Clinical presentation and diagnosis

  1. Top of page
  2. Abstract
  3. Aetiology of membranous obstruction of the IVC
  4. Clinical presentation and diagnosis
  5. Natural history and treatment
  6. Membranous obstruction of the IVC as a cause of HCC
  7. Acknowledgements
  8. References

Men comprise between 54% and 75% of patients with MOIVC (6, 7, 9, 13, 15, 25). With few exceptions (7, 35, 36), the patients have been adults, with ages ranging from the early twenties to the early seventies, but with most patients being in the twenties, thirties, and forties (6, 7, 9, 11, 13, 15, 25, 35). The symptoms of MOIVC are usually gradual in onset and have often been present for several or many years before the diagnosis is made. Intermittent or continuous pain or discomfort in the upper abdomen is the most common complaint, sometimes accompanied by intermittent or continuous swelling of the ankles. The most striking physical sign is the presence of large collateral vessels coursing over the anterior and posterior regions of the trunk (Fig. 3). The flow of blood in these collaterals is cephalad. Other less obvious clinical findings may be persistent or intermittent oedema of the lower limbs, often with venous stasis, varicose veins, pigmentation, induration, or stasis ulceration. If the deep collateral channels are well developed, dilatation of the superficial collateral vessels and oedema of the lower limbs may not be obvious. A moderately or slightly enlarged, firm liver is typically present, and the spleen may be slightly enlarged. Ascites is sometimes present. The clinical picture in MOIVC thus contrasts sharply with that of hepatic vein thrombosis, in which the symptoms are typically abrupt in onset and of short duration, with severe abdominal pain, an enlarged and tender liver, severe and intractable ascites, and obvious lower limb oedema.

image

Figure 3.  Large tortuous collateral vessels on the anterior aspect of the trunk of a South African Black patient with membranous obstruction of the inferior vena cava. The blood flow in the collateral vessels is cephalad.

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If MOIVC is suspected, a definitive diagnosis should be made because the occlusive lesion may be surgically correctable, and the complications of chronic fibrotic liver disease and hepatocellular carcinoma (HCC) may then be avoided.

The presence of a dilated vena azygos seen in the right tracheo-bronchial angle on plain postero-anterior chest radiography confirms the presence of long-standing obstruction to the IVC (37) (Fig. 4). Lobulated paravertebral opacities resulting from dilated and tortuous azygos and hemi-azygous veins may also be seen in the mid and lower dorsal regions on plain chest radiography (37). Biochemical tests show evidence of liver dysfunction, including sometimes a raised serum bilirubin concentration, but the changes are usually slight and the pattern is not helpful in the diagnosis of MOIVC. Haematological changes of hypersplenism may be found. Albuminuria may be present as a result of the IVC hypertension. Sparing of an enlarged caudate lobe (‘hot spot’) on radionuclide scanning, characteristic of hepatic vein thrombosis (38), may not be seen with MOIVC (18), and this is sometimes helpful. Ultrasonography and computed tomography with contrast enhancement may suggest the diagnosis, and oesophago-gastric varices may be seen on gastroscopy or contrast medium examination.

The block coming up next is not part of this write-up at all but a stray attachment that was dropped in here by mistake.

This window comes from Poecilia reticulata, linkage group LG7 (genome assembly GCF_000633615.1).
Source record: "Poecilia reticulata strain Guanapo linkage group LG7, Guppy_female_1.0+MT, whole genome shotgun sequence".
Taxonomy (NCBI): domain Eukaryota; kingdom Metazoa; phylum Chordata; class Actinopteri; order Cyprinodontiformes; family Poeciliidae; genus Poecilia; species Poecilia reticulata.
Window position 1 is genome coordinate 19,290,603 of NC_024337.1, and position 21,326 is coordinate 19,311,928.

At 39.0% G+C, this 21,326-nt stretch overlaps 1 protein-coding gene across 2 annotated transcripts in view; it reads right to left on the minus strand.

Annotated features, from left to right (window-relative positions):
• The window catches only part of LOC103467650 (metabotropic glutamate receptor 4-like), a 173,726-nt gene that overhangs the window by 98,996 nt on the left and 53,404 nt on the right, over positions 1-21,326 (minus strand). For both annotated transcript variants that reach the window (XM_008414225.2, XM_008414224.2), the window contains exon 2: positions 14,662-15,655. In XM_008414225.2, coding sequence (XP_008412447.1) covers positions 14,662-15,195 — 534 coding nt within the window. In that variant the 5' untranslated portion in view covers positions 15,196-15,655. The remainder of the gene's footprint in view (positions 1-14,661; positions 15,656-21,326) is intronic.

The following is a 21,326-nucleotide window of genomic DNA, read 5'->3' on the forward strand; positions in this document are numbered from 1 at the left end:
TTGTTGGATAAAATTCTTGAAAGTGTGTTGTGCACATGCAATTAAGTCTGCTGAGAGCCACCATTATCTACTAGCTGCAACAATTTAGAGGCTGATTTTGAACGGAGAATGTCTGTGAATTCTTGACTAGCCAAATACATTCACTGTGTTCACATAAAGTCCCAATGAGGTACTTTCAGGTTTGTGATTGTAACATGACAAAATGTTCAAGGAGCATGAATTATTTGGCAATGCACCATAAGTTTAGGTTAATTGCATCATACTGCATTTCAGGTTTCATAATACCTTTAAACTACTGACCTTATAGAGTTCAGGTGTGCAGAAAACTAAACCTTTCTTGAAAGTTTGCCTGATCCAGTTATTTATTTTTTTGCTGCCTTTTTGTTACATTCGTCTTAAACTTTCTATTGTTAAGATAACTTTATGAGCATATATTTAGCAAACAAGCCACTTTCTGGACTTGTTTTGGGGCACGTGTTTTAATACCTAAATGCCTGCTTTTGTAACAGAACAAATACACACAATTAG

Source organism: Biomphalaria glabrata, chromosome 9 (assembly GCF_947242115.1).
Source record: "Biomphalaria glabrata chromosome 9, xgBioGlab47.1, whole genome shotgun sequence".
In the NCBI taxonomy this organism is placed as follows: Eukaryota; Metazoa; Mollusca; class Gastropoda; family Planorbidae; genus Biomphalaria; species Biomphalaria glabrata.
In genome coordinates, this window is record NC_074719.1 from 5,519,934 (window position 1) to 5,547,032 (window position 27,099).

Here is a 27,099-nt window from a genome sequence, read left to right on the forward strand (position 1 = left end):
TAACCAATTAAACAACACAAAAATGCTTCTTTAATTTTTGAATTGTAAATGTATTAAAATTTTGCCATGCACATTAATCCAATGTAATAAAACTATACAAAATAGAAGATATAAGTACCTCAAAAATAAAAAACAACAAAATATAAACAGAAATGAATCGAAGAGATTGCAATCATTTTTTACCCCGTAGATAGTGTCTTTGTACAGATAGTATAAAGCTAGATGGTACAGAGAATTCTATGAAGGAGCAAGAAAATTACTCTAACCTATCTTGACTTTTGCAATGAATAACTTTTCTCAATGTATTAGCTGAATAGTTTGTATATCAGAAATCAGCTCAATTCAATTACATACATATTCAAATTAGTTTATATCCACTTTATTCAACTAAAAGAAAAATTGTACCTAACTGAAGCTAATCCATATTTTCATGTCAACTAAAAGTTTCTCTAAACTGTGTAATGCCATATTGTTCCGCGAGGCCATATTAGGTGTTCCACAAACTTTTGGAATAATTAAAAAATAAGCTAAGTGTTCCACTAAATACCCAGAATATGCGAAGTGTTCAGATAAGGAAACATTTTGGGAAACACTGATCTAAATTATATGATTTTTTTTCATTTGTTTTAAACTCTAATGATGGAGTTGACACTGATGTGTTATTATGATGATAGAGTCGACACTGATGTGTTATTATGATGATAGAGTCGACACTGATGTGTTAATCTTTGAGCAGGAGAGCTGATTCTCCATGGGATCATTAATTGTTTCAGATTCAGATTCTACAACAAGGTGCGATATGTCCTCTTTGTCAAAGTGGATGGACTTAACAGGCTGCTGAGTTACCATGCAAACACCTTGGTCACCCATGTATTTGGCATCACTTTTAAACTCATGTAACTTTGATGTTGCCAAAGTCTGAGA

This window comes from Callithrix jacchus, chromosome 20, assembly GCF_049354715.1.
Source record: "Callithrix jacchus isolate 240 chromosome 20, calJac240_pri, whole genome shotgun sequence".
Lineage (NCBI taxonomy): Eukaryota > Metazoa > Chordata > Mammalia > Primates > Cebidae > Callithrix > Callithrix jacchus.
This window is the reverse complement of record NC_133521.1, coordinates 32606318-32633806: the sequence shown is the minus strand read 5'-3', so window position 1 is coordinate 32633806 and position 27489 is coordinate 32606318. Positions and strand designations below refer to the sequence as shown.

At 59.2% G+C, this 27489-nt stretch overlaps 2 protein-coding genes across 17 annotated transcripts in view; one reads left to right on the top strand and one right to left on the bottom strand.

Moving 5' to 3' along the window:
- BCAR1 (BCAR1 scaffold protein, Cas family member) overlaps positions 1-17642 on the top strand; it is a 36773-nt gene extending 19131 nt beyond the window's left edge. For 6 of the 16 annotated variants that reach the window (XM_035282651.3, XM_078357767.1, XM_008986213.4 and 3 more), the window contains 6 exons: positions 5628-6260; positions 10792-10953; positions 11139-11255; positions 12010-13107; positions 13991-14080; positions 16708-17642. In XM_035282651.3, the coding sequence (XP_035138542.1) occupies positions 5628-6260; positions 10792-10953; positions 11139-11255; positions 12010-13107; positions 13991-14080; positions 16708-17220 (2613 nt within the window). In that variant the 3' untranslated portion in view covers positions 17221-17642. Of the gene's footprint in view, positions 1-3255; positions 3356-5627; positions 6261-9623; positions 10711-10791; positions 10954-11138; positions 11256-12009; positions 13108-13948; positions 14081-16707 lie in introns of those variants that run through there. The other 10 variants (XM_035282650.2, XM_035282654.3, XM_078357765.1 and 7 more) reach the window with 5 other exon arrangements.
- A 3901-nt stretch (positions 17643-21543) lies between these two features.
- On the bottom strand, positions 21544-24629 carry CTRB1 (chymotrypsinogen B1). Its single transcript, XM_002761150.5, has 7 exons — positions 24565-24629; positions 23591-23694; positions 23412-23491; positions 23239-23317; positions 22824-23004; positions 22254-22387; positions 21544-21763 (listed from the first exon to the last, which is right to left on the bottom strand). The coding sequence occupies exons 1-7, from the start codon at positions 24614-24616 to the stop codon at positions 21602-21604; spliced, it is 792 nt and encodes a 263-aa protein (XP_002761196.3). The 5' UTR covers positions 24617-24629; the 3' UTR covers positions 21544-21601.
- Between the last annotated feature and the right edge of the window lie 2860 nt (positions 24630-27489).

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Figure 4.  Postero-anterior chest radiograph showing a dilated vena azygous (arrowed) in the right tracheo-bronchial angle in a patient with membranous obstruction of the inferior vena cava.

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Radionuclide venography may be a useful screening test (39) but a definitive diagnosis requires contrast inferior vena cavography (6, 7, 9, 13, 36, 38). Because the thickness of the occlusive lesion is a crucial factor in planning the treatment of MOIVC, inferior vena cavography should be combined with visualization of the upper end of the obstruction by means of a catheter introduced into the right atrium. The left hepatic vein is commonly shown to be occluded in patients with MOIVC. The right hepatic and middle hepatic veins are usually patent and dilated (Fig. 1), although they too may be occluded. Numerous large collateral vessels are seen returning blood to the heart. Filling defects caused by thrombi may be present below and above the occlusive lesion. Transhepatic measurement of hepatic venous and portal pressures shows hepatic vein pressure to be equal to or greater than portal pressure, and intra-hepatic injection of contrast medium reveals aberrant hepatic venous drainage (38).